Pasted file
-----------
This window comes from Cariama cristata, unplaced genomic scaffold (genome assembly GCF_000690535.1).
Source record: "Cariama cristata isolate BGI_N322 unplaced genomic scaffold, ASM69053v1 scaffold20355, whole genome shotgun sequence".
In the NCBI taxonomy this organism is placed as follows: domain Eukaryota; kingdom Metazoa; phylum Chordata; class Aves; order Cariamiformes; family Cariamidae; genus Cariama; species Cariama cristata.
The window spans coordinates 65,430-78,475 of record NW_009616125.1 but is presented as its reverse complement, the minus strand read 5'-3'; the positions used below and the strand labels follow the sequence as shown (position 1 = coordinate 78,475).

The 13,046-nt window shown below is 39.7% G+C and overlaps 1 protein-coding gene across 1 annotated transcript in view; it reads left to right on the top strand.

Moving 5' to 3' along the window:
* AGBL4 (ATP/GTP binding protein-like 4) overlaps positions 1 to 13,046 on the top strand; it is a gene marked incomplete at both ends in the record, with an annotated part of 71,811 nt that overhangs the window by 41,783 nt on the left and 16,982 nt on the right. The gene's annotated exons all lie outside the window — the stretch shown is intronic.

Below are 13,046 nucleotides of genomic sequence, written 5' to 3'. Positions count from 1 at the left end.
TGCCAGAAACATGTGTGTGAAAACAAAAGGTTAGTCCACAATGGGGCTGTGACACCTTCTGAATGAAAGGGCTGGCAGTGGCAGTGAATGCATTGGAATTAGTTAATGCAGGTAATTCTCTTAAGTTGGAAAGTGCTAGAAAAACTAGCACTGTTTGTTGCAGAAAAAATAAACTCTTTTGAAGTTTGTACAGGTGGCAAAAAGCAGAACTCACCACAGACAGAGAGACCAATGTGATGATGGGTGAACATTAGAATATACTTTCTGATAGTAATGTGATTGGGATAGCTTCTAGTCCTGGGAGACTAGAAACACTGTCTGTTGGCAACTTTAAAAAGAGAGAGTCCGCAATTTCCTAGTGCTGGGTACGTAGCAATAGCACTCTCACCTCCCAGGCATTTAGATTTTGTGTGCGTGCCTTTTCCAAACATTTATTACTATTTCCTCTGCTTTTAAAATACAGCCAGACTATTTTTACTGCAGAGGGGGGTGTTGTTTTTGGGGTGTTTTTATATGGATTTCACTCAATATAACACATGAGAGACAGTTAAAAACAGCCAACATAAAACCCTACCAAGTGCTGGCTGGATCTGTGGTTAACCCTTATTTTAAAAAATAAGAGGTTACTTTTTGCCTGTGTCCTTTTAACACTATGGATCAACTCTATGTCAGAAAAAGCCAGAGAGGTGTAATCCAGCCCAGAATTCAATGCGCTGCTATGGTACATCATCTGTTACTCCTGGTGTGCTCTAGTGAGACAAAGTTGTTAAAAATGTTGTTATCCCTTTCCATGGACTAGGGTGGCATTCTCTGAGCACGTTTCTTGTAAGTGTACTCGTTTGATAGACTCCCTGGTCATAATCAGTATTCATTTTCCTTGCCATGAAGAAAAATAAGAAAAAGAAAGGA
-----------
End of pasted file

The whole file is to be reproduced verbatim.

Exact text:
This window comes from Cariama cristata, unplaced genomic scaffold (genome assembly GCF_000690535.1).
Source record: "Cariama cristata isolate BGI_N322 unplaced genomic scaffold, ASM69053v1 scaffold20355, whole genome shotgun sequence".
In the NCBI taxonomy this organism is placed as follows: domain Eukaryota; kingdom Metazoa; phylum Chordata; class Aves; order Cariamiformes; family Cariamidae; genus Cariama; species Cariama cristata.
The window spans coordinates 65,430-78,475 of record NW_009616125.1 but is presented as its reverse complement, the minus strand read 5'-3'; the positions used below and the strand labels follow the sequence as shown (position 1 = coordinate 78,475).

The 13,046-nt window shown below is 39.7% G+C and overlaps 1 protein-coding gene across 1 annotated transcript in view; it reads left to right on the top strand.

Moving 5' to 3' along the window:
* AGBL4 (ATP/GTP binding protein-like 4) overlaps positions 1 to 13,046 on the top strand; it is a gene marked incomplete at both ends in the record, with an annotated part of 71,811 nt that overhangs the window by 41,783 nt on the left and 16,982 nt on the right. The gene's annotated exons all lie outside the window — the stretch shown is intronic.

Below are 13,046 nucleotides of genomic sequence, written 5' to 3'. Positions count from 1 at the left end.
TGCCAGAAACATGTGTGTGAAAACAAAAGGTTAGTCCACAATGGGGCTGTGACACCTTCTGAATGAAAGGGCTGGCAGTGGCAGTGAATGCATTGGAATTAGTTAATGCAGGTAATTCTCTTAAGTTGGAAAGTGCTAGAAAAACTAGCACTGTTTGTTGCAGAAAAAATAAACTCTTTTGAAGTTTGTACAGGTGGCAAAAAGCAGAACTCACCACAGACAGAGAGACCAATGTGATGATGGGTGAACATTAGAATATACTTTCTGATAGTAATGTGATTGGGATAGCTTCTAGTCCTGGGAGACTAGAAACACTGTCTGTTGGCAACTTTAAAAAGAGAGAGTCCGCAATTTCCTAGTGCTGGGTACGTAGCAATAGCACTCTCACCTCCCAGGCATTTAGATTTTGTGTGCGTGCCTTTTCCAAACATTTATTACTATTTCCTCTGCTTTTAAAATACAGCCAGACTATTTTTACTGCAGAGGGGGGTGTTGTTTTTGGGGTGTTTTTATATGGATTTCACTCAATATAACACATGAGAGACAGTTAAAAACAGCCAACATAAAACCCTACCAAGTGCTGGCTGGATCTGTGGTTAACCCTTATTTTAAAAAATAAGAGGTTACTTTTTGCCTGTGTCCTTTTAACACTATGGATCAACTCTATGTCAGAAAAAGCCAGAGAGGTGTAATCCAGCCCAGAATTCAATGCGCTGCTATGGTACATCATCTGTTACTCCTGGTGTGCTCTAGTGAGACAAAGTTGTTAAAAATGTTGTTATCCCTTTCCATGGACTAGGGTGGCATTCTCTGAGCACGTTTCTTGTAAGTGTACTCGTTTGATAGACTCCCTGGTCATAATCAGTATTCATTTTCCTTGCCATGAAGAAAAATAAGAAAAAGAAAGGA